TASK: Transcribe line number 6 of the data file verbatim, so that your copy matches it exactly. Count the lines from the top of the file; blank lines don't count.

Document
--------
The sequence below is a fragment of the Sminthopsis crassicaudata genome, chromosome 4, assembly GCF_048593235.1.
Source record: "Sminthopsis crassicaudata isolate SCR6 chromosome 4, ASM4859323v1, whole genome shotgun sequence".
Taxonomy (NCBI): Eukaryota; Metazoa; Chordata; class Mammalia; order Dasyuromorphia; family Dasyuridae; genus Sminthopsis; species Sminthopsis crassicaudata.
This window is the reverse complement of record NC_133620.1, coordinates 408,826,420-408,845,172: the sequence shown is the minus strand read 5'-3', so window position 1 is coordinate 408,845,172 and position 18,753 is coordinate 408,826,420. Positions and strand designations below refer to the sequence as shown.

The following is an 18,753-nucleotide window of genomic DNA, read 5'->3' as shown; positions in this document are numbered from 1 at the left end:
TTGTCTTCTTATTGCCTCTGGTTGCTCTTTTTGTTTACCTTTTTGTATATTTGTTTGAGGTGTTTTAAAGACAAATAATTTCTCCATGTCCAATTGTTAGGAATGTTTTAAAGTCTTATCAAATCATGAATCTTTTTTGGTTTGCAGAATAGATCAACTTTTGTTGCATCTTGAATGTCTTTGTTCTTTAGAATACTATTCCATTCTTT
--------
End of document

TTGTCTTCTTATTGCCTCTGGTTGCTCTTTTTGTTTACCTTTTTGTATATTTGTTTGAGGTGTTTTAAAGACAAATAATTTCTCCATGTCCAATTGTTAGGAATGTTTTAAAGTCTTATCAAATCATGAATCTTTTTTGGTTTGCAGAATAGATCAACTTTTGTTGCATCTTGAATGTCTTTGTTCTTTAGAATACTATTCCATTCTTT